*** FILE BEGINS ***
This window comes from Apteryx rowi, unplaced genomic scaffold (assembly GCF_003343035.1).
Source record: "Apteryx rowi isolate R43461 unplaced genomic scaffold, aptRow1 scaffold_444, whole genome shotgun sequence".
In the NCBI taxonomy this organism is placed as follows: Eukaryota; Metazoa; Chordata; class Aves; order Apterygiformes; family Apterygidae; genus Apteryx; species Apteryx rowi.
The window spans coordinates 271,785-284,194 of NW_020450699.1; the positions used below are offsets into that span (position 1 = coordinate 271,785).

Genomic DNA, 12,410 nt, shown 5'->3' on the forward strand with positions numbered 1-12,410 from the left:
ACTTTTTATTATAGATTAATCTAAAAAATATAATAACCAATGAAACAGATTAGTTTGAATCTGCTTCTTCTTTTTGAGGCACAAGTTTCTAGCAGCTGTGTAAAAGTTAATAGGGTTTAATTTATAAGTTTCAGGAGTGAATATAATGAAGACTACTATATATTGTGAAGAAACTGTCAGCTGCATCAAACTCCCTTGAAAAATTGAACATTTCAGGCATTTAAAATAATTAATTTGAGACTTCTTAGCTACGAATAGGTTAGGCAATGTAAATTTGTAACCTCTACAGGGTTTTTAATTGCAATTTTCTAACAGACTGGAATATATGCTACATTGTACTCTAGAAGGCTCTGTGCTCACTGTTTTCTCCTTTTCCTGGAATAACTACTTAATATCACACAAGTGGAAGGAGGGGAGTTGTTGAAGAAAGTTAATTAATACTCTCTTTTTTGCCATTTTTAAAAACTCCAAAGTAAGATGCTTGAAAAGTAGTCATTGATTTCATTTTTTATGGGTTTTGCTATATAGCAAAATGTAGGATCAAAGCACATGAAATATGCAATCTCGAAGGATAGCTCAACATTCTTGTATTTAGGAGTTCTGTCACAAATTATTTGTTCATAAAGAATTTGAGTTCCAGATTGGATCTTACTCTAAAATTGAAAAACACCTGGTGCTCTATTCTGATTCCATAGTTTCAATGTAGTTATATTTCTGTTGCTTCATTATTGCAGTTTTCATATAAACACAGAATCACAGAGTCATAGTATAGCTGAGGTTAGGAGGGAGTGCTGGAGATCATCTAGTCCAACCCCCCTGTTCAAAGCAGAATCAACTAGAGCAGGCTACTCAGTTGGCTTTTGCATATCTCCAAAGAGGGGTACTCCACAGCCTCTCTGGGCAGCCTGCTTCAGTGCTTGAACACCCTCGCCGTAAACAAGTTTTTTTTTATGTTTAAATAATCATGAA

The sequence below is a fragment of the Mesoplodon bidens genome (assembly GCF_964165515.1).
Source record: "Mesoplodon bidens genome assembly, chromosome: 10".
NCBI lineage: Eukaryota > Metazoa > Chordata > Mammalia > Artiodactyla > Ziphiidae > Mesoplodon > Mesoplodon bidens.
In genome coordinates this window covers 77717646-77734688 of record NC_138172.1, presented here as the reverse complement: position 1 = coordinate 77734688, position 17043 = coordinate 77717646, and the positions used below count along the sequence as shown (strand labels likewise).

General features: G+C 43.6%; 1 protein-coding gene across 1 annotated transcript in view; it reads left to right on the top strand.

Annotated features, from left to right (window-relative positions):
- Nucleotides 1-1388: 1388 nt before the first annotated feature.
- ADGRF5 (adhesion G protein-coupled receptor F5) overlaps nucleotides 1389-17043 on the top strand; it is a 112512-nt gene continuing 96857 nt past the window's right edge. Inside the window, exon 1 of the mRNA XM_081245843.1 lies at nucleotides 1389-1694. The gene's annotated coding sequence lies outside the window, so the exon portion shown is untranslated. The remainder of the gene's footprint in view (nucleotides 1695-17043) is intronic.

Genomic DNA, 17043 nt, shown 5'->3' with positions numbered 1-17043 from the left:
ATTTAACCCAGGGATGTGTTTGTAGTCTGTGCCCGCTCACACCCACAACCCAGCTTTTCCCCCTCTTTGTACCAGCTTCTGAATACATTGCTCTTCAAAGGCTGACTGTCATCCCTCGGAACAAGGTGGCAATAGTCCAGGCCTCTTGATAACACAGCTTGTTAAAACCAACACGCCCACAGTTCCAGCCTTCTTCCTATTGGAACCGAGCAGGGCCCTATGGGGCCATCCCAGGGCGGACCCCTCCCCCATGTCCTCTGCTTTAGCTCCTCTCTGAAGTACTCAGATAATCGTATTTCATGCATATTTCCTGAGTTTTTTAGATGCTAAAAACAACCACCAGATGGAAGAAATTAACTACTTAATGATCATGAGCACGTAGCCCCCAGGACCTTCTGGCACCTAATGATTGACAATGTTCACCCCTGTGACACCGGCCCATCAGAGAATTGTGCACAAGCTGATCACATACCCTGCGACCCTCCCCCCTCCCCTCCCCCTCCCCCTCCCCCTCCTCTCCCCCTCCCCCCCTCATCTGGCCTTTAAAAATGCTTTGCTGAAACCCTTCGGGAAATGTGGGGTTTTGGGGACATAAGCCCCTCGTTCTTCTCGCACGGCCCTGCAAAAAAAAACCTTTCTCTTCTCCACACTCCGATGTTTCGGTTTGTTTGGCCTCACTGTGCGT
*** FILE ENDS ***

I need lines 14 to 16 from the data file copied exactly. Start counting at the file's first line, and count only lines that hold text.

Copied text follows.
- ADGRF5 (adhesion G protein-coupled receptor F5) overlaps nucleotides 1389-17043 on the top strand; it is a 112512-nt gene continuing 96857 nt past the window's right edge. Inside the window, exon 1 of the mRNA XM_081245843.1 lies at nucleotides 1389-1694. The gene's annotated coding sequence lies outside the window, so the exon portion shown is untranslated. The remainder of the gene's footprint in view (nucleotides 1695-17043) is intronic.

Genomic DNA, 17043 nt, shown 5'->3' with positions numbered 1-17043 from the left:
ATTTAACCCAGGGATGTGTTTGTAGTCTGTGCCCGCTCACACCCACAACCCAGCTTTTCCCCCTCTTTGTACCAGCTTCTGAATACATTGCTCTTCAAAGGCTGACTGTCATCCCTCGGAACAAGGTGGCAATAGTCCAGGCCTCTTGATAACACAGCTTGTTAAAACCAACACGCCCACAGTTCCAGCCTTCTTCCTATTGGAACCGAGCAGGGCCCTATGGGGCCATCCCAGGGCGGACCCCTCCCCCATGTCCTCTGCTTTAGCTCCTCTCTGAAGTACTCAGATAATCGTATTTCATGCATATTTCCTGAGTTTTTTAGATGCTAAAAACAACCACCAGATGGAAGAAATTAACTACTTAATGATCATGAGCACGTAGCCCCCAGGACCTTCTGGCACCTAATGATTGACAATGTTCACCCCTGTGACACCGGCCCATCAGAGAATTGTGCACAAGCTGATCACATACCCTGCGACCCTCCCCCCTCCCCTCCCCCTCCCCCTCCCCCTCCTCTCCCCCTCCCCCCCTCATCTGGCCTTTAAAAATGCTTTGCTGAAACCCTTCGGGAAATGTGGGGTTTTGGGGACATAAGCCCCTCGTTCTTCTCGCACGGCCCTGCAAAAAAAAACCTTTCTCTTCTCCACACTCCGATGTTTCGGTTTGTTTGGCCTCACTGTGCGT